AGN with double black holes at a small separation of only light years have been pursued for many years. However, they seem to be rare and difficult to identify. In addition to the collision of jetted material, the team also found evidence for a precession of the central jet of TXS 0506+056. According to Michal Zajaček from the Center for Theoretical Physics, Warsaw: “This precession can in general be explained by the presence of a supermassive black hole binary or the Lense-Thirring precession effect as predicted by Einstein’s theory of general relativity. The latter could also be triggered by a second, more distant black hole in the center. Both scenarios lead to a wandering of the jet direction, which we observe.”
Christian Fendt from the Max Planck Institute for Astronomy in Heidelberg is amazed: “The closer we look at the jet sources the more complicated the internal structure and jet dynamics appears. While binary black holes produce a more complex outflow structure, their existence is naturally expected from the cosmological models of galaxy formation by galaxy mergers.”
Silke Britzen stresses the scientific potential of the findings: “It’s fantastic to understand the neutrino generation by studying the insides of jets. And it would be a breakthrough if our analysis had provided another candidate for a binary black hole jet source with two jets.”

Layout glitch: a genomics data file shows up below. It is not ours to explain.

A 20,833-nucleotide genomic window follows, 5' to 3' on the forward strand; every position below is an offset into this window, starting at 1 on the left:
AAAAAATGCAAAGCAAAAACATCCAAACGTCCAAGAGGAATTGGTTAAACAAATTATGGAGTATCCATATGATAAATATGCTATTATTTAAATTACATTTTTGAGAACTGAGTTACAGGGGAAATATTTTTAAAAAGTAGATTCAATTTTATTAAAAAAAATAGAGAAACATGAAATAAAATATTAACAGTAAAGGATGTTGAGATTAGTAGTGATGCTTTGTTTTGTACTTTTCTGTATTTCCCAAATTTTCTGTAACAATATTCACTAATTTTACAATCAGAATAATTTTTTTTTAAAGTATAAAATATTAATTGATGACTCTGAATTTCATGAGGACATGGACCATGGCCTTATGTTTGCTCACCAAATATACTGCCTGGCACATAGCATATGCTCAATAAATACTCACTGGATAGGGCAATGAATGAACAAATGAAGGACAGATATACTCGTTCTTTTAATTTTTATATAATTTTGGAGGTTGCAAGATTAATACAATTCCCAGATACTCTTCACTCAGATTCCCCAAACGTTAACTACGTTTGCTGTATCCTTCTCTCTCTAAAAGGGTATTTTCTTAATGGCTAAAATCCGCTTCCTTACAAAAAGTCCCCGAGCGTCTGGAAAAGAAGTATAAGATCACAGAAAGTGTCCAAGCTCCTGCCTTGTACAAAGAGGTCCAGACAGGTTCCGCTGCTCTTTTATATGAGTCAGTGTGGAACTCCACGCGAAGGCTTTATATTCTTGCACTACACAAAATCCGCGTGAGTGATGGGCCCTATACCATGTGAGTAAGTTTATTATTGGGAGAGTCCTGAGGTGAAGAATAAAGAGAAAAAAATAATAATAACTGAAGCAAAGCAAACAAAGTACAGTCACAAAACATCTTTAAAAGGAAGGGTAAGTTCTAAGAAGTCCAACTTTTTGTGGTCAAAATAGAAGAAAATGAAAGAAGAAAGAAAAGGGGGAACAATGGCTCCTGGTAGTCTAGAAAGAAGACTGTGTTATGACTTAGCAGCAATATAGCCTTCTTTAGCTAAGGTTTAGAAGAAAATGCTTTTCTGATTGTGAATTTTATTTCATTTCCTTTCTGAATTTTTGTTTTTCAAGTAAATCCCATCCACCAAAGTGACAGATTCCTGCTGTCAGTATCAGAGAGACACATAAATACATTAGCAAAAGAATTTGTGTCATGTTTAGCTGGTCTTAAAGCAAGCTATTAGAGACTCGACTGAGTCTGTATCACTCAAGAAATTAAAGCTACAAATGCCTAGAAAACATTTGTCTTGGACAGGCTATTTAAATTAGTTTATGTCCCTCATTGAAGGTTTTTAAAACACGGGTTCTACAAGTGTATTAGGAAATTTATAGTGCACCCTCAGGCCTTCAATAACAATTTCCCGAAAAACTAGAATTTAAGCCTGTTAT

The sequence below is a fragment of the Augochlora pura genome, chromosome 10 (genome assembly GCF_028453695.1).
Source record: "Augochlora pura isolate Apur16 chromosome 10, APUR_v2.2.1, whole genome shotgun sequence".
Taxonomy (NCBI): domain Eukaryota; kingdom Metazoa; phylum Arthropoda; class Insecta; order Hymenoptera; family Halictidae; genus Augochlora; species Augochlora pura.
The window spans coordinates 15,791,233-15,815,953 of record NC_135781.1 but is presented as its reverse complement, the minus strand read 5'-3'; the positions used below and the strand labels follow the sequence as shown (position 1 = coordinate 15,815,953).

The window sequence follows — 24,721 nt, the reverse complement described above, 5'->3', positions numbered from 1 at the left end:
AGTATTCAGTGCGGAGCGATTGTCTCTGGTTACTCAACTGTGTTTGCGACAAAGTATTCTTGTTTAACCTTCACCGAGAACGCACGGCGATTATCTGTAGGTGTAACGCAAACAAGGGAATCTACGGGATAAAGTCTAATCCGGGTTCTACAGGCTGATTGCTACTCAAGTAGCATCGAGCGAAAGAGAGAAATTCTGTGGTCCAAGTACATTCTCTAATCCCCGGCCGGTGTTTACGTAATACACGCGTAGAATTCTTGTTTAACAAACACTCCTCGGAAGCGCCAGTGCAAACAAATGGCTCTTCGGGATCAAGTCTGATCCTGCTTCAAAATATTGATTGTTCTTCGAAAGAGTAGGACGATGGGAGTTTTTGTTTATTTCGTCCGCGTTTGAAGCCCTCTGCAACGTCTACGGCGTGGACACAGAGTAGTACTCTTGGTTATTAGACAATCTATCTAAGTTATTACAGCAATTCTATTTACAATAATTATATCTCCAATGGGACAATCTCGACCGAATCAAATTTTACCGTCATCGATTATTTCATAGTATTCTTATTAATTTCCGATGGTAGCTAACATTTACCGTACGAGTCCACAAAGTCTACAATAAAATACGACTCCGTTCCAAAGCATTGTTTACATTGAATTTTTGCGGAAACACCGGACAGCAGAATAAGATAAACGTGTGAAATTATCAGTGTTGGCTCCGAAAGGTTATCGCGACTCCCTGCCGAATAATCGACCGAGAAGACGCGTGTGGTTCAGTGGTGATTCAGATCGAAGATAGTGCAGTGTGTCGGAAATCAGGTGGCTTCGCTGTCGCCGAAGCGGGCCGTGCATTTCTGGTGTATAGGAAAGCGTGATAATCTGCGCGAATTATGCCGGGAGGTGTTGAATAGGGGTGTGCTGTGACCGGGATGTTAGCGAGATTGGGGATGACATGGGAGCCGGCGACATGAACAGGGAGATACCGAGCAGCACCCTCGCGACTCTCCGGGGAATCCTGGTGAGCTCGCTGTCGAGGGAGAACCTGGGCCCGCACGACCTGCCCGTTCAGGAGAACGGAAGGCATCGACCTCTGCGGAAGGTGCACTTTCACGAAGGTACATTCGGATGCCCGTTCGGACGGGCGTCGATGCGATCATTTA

It seems to be the first time that a potential collision of two jets on scales of a few light years has been reported and that the detection of a cosmic neutrino might be traced back to a cosmic jet-collision.
While TXS 0506+056 might not be representative of the class of BL Lac objects, this source could provide the proper setup for a repeated interaction of jetted material and the generation of neutrinos.
Reference: “A cosmic collider: Was the IceCube neutrino generated in a precessing jet-jet interaction in TXS 0506+056?” by S. Britzen, C. Fendt, M. Böttcher, M. Zajaček, F. Jaron, I. N. Pashchenko, A. Araudo, V. Karas and O. Kurtanidze, 2 October 2019, Astronomy & Astrophysics.